A lovely man of my acquaintance rang me up this week and told me he enjoys what I write. I demurely blushed. Then, being the genial problem-solver extraordinaire that he is, he added: “Could you write something about living with day-to-day problems? Not everyone, you know, has problems in the workplace.”
No, it’s true that not everyone has problems in the workplace. Plenty of my gazillion-and-twelve readers don’t even have a workplace! But nearly everyone is vexed by daily frustrations that add up to make them feel stressed and overwhelmed.
You know what I mean: The fellow at the baseball game who’s drunk, spills everything and screams obscenities in front of your kindergartner. Your upstairs neighbor who seems to walk the floor in golf spikes every morning at 2am. The gal yakking on her cell phone while the traffic behind her piles up because she’s not taking the right turn on red. The woman in the express checkout with a full basket, who, at the last minute, can’t locate her checkbook or pen.
How, indeed, can one deal with those issues in a positive and purposeful way?
Ah, now we’re getting to Michele’s Big Vision Of Life. Prepare yourself — there are several tenets we’ll have to cover.
First, you can never know what’s going on in another person’s head unless they tell you. The woman in front of you in the checkout line may live alone with 56 cats, and that trip to the store may be her only interaction with another human being in the whole week. Her momentary connection with the clerk, and you, may mean more to her than you can ever know. The gal on the cell phone? She might be a doctor racing to the hospital, making sure the emergency orders she’s issuing are absolutely understood by the oncology nurse on the other end of the line.
Since you can’t know what’s in another person’s mind, you have two choices: decide they’re purposefully making your life difficult, or, they’re doing the best they can.
Guess which choice helps you feel more peaceful.
Second, people don’t have to be exactly like you to be right. You may go to the store to get milk and eggs, but other people go there to get connection and affirmation. A little tolerance and acceptance of different motivations and expectations can go a long way toward reducing your frustration.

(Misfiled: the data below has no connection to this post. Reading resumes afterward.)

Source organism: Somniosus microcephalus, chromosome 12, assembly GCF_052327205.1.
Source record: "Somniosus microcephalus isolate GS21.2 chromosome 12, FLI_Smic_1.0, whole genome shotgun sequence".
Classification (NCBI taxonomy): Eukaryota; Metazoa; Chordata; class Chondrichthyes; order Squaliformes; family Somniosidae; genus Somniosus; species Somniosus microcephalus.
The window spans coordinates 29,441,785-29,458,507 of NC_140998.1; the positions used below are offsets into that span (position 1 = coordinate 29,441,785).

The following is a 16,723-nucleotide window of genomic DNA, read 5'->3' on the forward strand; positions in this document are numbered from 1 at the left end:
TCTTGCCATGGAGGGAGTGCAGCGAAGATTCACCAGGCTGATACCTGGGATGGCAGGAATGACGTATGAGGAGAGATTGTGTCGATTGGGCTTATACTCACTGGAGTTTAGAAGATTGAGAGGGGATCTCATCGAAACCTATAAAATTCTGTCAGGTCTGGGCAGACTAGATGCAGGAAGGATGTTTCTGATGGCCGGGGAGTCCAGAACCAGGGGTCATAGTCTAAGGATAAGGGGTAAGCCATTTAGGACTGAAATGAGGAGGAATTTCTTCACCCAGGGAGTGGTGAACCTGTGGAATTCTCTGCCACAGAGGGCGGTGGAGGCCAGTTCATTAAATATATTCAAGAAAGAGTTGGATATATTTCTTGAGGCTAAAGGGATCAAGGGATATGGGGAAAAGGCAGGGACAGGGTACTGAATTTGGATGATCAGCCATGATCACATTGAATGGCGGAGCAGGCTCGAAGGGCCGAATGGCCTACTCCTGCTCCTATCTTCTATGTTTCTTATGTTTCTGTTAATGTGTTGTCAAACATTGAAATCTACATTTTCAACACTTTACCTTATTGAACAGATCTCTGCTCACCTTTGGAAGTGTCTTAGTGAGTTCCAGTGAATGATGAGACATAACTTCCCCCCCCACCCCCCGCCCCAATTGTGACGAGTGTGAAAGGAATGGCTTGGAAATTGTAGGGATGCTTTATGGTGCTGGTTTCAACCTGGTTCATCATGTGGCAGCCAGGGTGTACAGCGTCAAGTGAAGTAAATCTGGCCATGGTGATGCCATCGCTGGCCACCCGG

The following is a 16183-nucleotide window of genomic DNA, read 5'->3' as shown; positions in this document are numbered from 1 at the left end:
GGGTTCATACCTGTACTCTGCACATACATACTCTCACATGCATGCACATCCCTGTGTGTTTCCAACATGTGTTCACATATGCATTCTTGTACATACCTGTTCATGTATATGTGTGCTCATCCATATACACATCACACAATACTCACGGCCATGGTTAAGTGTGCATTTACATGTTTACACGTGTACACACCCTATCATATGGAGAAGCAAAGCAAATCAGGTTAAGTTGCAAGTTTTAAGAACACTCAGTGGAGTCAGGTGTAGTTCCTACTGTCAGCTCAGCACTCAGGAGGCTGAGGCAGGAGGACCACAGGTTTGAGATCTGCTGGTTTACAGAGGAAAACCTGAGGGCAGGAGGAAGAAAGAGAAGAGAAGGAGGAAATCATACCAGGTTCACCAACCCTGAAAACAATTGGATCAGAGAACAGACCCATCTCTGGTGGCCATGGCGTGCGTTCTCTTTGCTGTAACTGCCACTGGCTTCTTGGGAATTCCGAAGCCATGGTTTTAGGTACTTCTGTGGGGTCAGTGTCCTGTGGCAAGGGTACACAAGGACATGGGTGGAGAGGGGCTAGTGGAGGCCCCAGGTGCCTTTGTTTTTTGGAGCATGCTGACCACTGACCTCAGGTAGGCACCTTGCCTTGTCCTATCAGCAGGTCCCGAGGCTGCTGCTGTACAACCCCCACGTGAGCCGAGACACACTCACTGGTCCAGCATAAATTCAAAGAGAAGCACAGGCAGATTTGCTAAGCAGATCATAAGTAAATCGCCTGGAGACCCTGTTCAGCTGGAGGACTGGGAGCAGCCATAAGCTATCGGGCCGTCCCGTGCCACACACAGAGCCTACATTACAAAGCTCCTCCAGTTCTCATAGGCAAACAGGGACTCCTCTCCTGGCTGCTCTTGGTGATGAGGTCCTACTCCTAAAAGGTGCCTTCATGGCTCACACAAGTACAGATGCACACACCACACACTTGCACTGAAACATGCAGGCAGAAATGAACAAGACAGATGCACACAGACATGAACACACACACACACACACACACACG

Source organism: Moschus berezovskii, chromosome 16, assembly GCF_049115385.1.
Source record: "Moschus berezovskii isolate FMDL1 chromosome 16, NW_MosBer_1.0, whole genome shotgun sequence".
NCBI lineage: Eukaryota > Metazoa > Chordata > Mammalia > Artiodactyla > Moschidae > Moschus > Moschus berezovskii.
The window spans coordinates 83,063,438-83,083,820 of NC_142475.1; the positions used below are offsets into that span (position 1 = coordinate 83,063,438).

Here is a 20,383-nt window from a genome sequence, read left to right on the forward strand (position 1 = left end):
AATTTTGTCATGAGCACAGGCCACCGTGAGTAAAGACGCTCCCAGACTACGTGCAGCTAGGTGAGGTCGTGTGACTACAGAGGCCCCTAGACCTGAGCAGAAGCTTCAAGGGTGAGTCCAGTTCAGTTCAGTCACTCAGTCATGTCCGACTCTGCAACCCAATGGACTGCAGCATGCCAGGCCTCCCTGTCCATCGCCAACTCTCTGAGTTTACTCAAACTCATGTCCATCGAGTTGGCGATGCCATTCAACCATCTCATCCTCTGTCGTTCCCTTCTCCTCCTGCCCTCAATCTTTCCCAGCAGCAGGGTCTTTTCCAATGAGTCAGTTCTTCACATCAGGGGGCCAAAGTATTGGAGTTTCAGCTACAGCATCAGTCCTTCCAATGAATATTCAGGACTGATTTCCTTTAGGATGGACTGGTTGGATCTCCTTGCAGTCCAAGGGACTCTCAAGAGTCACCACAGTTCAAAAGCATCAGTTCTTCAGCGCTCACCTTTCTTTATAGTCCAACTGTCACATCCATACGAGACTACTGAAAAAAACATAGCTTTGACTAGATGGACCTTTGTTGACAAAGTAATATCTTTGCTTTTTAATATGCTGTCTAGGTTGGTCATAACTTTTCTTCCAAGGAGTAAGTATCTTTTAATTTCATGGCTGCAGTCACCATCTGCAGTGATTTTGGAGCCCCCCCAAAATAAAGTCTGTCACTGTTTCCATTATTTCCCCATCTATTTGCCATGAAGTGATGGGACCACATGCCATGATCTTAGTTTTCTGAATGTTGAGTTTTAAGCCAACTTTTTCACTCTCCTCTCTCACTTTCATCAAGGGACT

Folks are frustrated that other people aren’t exactly like themselves in plenty of situations. I know churches where people are frustrated because not everyone in the congregation approaches worship the same way. I know offices where people are angry because not everyone is a driven Type-A who’s wedded to his job. I know marriages in which both partners futilely endeavor to mold each other into their own shape. Each of these situations overlooks the big point — we’re all different, and vive la difference! Different outlooks, experiences and expectations bring richness and fullness to life. It certainly feels like I’m powerful and in control when I think “it would be better if everyone were just like me!”, but what that really is… is fear. It’s the fear of that which challenges my comfort zone.
Third, you can operate out of fear or you can operate out of love. When you operate out of fear, you limit your world view to that which cannot hurt you. Fear doesn’t allow you to question your own beliefs, or analyze your own mistakes, or even consider that someone else might have a valid point. Fear is a closed, keep-myself-safe approach. Fear is “if he really knew what I was like inside, he’d leave me, so I’m going to keep my true Self hidden and hope for the best.” That particular fear leads to a horrible death — the death of the sense of who you really are and of what’s important to you. It’s the death of true authenticity.
Love, on the other hand, is transparent, authentic and open. Love is all those things we’ve read — patient and kind, understanding and tolerant, hopes all things and endures all things. Love truly covers all transgressions. Henri Nouwen, one of my favorite writers, said that love exists when I create a safe place for another person to be fully himself. Even if when they’re being fully themselves they tick me off. Between you and me, that’s when I lovingly give them a whole lotta space to be fully themselves.
Because coming from love does not mean you abandon your boundaries or forget your limits. No, keeping those intact help keep you intact. Coming from love doesn’t mean you’re a doormat, either. Coming from love simply means living life with freedom from fear.
When daily life vexes you, you have a choice. You can come from a place of fear, with the expectation that you’re going to be hurt, or you can come from a place of love, and the expectation that, although you can’t know what motivates another person, you can be charitable, kind and open to learning something new from them. And about yourself.
If we could all shift away from fear and toward love, our collective vexation would diminish. Wouldn’t that be something? It would be as if the entire world stepped back, took a giant exhale and relaxed.
And that would be Michele’s Big Vision Of Life.
(How’s that, Jack?)